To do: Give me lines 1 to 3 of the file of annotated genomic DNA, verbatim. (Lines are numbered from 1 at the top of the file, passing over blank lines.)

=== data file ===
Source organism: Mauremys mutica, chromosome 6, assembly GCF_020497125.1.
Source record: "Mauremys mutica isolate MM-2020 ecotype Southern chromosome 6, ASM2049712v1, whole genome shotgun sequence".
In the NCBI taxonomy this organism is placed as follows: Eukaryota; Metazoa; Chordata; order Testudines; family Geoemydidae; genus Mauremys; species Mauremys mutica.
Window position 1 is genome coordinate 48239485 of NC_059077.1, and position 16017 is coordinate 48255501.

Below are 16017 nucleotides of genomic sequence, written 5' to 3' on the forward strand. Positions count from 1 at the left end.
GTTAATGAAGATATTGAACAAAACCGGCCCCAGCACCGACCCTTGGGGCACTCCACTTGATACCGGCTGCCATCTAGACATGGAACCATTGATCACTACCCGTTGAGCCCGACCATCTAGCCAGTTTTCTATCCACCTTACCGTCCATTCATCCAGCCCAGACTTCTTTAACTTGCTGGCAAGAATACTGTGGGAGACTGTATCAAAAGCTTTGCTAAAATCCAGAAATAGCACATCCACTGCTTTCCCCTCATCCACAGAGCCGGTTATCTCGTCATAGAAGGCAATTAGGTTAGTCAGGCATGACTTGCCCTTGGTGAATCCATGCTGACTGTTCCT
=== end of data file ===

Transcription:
Source organism: Mauremys mutica, chromosome 6, assembly GCF_020497125.1.
Source record: "Mauremys mutica isolate MM-2020 ecotype Southern chromosome 6, ASM2049712v1, whole genome shotgun sequence".
In the NCBI taxonomy this organism is placed as follows: Eukaryota; Metazoa; Chordata; order Testudines; family Geoemydidae; genus Mauremys; species Mauremys mutica.